Is it time for ‘glittering’ to go, Jane’s heavy lifting; a woman, two kids, and the people who cared; comeback of the noose, and wonder dogs.
1) IS IT TIME FOR “GLITTERING” TO GO?
Few Republican candidates come calling on Minnesota anymore without getting “glittered” by the gay rights activist. It happened to Mitt Romney on Wednesday.
Its effect is debatable because it’s losing its shock value, but it’s still a more tidy protest than throwing eggs or pies.
But the Star Tribune goes so far in an editorial today as suggesting it might get someone killed.
There’s a tendency by some to dismiss the glitterings as a high-spirited twist on civil disobedience. But it is unacceptable to put others in harm’s way to make a political point. There’s also a bullying side to the glitterings that undermines the gay-rights cause.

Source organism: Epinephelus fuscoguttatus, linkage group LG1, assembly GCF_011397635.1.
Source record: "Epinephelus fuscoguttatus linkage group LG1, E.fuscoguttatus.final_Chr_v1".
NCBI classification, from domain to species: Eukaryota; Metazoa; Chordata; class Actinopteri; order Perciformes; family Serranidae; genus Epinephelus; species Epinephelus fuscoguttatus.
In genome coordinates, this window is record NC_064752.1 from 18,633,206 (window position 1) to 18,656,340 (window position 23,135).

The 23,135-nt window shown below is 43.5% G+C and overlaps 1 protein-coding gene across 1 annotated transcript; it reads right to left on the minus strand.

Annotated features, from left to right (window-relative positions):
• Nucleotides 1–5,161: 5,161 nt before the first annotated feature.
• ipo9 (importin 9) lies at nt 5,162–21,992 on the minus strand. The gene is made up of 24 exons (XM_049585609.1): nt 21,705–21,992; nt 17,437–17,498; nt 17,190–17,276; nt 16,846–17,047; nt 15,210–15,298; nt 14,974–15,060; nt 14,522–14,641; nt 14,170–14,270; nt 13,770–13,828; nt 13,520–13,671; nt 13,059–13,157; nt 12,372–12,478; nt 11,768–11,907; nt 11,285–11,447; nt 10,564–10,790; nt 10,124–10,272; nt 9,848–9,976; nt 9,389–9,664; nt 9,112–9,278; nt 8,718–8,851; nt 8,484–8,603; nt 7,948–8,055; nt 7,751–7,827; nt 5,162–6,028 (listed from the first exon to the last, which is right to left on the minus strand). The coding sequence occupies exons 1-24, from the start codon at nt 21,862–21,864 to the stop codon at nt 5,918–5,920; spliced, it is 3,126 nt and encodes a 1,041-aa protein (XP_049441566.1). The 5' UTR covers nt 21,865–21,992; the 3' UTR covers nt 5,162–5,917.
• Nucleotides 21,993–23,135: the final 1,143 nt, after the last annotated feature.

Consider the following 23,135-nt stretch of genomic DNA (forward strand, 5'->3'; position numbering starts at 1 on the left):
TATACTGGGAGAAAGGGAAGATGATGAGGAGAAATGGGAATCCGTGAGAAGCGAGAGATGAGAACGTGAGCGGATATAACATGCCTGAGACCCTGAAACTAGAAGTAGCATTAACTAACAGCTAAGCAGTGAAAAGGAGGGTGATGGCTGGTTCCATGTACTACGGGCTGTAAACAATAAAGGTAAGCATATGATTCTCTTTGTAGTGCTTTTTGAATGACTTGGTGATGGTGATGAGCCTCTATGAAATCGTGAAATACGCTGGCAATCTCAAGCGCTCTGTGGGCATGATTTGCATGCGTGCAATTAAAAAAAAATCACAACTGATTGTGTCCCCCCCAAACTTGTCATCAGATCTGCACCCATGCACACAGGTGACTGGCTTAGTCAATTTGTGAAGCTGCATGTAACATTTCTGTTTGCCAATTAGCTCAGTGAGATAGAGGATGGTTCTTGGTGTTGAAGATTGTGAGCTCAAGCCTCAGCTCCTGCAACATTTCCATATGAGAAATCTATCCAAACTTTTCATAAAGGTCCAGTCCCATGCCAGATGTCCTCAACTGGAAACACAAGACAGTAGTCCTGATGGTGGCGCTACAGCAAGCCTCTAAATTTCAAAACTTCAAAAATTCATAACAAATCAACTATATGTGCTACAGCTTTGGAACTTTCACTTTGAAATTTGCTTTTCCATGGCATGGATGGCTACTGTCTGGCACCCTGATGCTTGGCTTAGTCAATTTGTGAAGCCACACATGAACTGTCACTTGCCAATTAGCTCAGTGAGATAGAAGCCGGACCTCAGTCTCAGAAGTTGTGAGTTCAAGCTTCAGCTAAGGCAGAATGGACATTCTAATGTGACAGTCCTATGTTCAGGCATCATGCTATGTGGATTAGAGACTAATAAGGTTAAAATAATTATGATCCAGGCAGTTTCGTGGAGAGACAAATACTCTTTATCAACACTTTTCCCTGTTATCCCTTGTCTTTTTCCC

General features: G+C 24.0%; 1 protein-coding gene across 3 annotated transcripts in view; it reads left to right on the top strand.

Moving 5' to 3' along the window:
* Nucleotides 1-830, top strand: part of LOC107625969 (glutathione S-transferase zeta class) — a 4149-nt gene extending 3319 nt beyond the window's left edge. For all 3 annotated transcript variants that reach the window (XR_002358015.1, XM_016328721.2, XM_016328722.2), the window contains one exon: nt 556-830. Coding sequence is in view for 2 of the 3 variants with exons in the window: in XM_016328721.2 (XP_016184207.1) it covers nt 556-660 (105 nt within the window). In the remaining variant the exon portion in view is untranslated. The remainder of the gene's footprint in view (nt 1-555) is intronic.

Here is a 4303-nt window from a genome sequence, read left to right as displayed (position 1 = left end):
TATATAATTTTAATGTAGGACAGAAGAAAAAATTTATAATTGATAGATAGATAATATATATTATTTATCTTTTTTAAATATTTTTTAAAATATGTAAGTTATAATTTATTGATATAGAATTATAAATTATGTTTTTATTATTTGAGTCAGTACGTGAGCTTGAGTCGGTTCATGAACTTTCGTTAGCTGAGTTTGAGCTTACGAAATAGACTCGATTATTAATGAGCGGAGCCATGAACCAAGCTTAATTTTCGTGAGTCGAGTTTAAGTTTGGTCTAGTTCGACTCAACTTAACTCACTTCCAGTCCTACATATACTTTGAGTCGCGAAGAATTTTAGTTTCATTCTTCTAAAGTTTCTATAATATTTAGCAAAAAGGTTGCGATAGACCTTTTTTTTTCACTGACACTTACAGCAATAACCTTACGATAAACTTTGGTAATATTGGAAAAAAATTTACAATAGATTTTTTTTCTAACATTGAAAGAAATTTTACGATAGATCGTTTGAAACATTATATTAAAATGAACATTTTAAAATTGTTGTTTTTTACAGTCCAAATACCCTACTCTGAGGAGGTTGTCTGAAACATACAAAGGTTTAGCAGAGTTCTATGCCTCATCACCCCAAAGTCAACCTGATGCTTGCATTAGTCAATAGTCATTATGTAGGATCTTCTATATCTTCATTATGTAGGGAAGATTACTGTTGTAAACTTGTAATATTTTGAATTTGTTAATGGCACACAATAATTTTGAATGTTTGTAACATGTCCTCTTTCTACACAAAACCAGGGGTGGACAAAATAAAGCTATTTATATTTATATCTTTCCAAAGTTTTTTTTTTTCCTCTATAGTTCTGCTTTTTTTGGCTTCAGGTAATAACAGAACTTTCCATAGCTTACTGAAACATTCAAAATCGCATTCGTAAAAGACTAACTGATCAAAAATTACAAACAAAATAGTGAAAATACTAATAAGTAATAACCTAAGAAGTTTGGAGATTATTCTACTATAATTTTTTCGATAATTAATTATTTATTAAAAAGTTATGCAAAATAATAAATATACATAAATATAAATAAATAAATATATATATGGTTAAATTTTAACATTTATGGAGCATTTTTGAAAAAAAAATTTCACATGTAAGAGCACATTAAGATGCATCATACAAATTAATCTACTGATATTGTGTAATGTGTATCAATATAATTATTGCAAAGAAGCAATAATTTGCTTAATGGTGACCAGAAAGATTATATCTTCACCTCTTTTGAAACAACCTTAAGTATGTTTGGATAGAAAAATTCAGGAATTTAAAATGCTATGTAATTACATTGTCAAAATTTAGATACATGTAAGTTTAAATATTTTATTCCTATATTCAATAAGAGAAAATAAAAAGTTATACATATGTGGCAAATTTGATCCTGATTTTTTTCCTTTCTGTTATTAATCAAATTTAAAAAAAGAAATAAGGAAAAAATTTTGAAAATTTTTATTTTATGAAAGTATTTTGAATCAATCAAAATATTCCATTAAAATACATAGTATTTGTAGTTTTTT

Glitterings are intended to intimidate and publicly humiliate people — a reason why activists post unflattering videos of politicians cringing as they’re glittered. This may feel like a small measure of justice for those who’ve battled a lifetime of prejudice because of their sexual orientation, but that’s not cause for more intimidating behavior.
Writing in the New York Times last fall, author Thomas Vinciguerra noted glitter has staying power — candidates will be picking glitter out of their clothing for days.
Conceivably, a Tea Party member might pelt a liberal opponent with mounds of dried orange pekoe, with little or no lasting effect. Clumps of wet leaves, however, would be likelier to cling, stain or worse.